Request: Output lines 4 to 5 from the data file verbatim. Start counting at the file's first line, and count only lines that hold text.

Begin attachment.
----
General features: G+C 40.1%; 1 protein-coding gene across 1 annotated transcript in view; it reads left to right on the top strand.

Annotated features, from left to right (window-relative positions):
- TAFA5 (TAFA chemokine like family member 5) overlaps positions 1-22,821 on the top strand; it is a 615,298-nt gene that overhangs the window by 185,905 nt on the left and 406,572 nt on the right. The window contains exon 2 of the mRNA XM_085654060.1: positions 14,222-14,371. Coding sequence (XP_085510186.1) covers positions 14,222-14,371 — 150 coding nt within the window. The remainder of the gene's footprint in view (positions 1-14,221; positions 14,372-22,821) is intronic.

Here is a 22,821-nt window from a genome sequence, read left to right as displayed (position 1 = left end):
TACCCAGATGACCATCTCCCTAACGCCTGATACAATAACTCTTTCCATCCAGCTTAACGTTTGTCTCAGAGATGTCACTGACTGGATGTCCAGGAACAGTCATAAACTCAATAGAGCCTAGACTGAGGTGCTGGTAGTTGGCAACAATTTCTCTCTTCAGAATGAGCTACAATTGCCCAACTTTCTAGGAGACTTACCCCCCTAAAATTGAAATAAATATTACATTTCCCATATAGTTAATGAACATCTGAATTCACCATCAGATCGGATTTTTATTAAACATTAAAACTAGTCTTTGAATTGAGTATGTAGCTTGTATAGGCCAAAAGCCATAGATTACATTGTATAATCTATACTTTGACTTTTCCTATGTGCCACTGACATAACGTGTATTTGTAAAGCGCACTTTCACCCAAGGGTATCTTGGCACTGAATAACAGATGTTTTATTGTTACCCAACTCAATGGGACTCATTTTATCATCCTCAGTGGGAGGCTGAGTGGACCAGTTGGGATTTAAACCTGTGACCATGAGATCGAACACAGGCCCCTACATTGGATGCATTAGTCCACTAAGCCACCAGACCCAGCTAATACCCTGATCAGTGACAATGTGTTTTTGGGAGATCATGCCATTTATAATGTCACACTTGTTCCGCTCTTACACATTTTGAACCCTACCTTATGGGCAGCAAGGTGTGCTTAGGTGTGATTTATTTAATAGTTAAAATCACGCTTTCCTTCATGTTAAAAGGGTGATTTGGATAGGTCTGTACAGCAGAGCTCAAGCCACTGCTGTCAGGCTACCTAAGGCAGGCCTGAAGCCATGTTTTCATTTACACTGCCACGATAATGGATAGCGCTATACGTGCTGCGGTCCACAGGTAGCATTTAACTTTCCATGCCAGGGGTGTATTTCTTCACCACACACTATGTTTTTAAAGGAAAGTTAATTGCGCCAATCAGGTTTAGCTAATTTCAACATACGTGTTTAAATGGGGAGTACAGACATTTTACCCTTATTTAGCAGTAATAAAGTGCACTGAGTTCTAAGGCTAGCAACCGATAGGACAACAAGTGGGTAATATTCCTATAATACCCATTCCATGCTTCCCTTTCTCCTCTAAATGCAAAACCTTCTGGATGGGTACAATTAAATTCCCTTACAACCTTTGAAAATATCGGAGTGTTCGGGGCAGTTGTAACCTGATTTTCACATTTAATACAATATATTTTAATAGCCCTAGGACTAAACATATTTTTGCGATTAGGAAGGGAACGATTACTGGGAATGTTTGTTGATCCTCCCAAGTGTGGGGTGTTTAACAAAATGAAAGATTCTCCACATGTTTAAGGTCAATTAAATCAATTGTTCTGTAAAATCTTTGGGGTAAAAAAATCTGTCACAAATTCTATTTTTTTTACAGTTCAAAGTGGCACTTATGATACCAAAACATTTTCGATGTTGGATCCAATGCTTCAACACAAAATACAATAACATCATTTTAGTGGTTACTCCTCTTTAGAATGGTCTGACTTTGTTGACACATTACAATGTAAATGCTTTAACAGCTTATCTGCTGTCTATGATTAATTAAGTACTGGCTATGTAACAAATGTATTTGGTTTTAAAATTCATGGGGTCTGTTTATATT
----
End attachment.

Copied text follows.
Here is a 22,821-nt window from a genome sequence, read left to right as displayed (position 1 = left end):
TACCCAGATGACCATCTCCCTAACGCCTGATACAATAACTCTTTCCATCCAGCTTAACGTTTGTCTCAGAGATGTCACTGACTGGATGTCCAGGAACAGTCATAAACTCAATAGAGCCTAGACTGAGGTGCTGGTAGTTGGCAACAATTTCTCTCTTCAGAATGAGCTACAATTGCCCAACTTTCTAGGAGACTTACCCCCCTAAAATTGAAATAAATATTACATTTCCCATATAGTTAATGAACATCTGAATTCACCATCAGATCGGATTTTTATTAAACATTAAAACTAGTCTTTGAATTGAGTATGTAGCTTGTATAGGCCAAAAGCCATAGATTACATTGTATAATCTATACTTTGACTTTTCCTATGTGCCACTGACATAACGTGTATTTGTAAAGCGCACTTTCACCCAAGGGTATCTTGGCACTGAATAACAGATGTTTTATTGTTACCCAACTCAATGGGACTCATTTTATCATCCTCAGTGGGAGGCTGAGTGGACCAGTTGGGATTTAAACCTGTGACCATGAGATCGAACACAGGCCCCTACATTGGATGCATTAGTCCACTAAGCCACCAGACCCAGCTAATACCCTGATCAGTGACAATGTGTTTTTGGGAGATCATGCCATTTATAATGTCACACTTGTTCCGCTCTTACACATTTTGAACCCTACCTTATGGGCAGCAAGGTGTGCTTAGGTGTGATTTATTTAATAGTTAAAATCACGCTTTCCTTCATGTTAAAAGGGTGATTTGGATAGGTCTGTACAGCAGAGCTCAAGCCACTGCTGTCAGGCTACCTAAGGCAGGCCTGAAGCCATGTTTTCATTTACACTGCCACGATAATGGATAGCGCTATACGTGCTGCGGTCCACAGGTAGCATTTAACTTTCCATGCCAGGGGTGTATTTCTTCACCACACACTATGTTTTTAAAGGAAAGTTAATTGCGCCAATCAGGTTTAGCTAATTTCAACATACGTGTTTAAATGGGGAGTACAGACATTTTACCCTTATTTAGCAGTAATAAAGTGCACTGAGTTCTAAGGCTAGCAACCGATAGGACAACAAGTGGGTAATATTCCTATAATACCCATTCCATGCTTCCCTTTCTCCTCTAAATGCAAAACCTTCTGGATGGGTACAATTAAATTCCCTTACAACCTTTGAAAATATCGGAGTGTTCGGGGCAGTTGTAACCTGATTTTCACATTTAATACAATATATTTTAATAGCCCTAGGACTAAACATATTTTTGCGATTAGGAAGGGAACGATTACTGGGAATGTTTGTTGATCCTCCCAAGTGTGGGGTGTTTAACAAAATGAAAGATTCTCCACATGTTTAAGGTCAATTAAATCAATTGTTCTGTAAAATCTTTGGGGTAAAAAAATCTGTCACAAATTCTATTTTTTTTACAGTTCAAAGTGGCACTTATGATACCAAAACATTTTCGATGTTGGATCCAATGCTTCAACACAAAATACAATAACATCATTTTAGTGGTTACTCCTCTTTAGAATGGTCTGACTTTGTTGACACATTACAATGTAAATGCTTTAACAGCTTATCTGCTGTCTATGATTAATTAAGTACTGGCTATGTAACAAATGTATTTGGTTTTAAAATTCATGGGGTCTGTTTATATT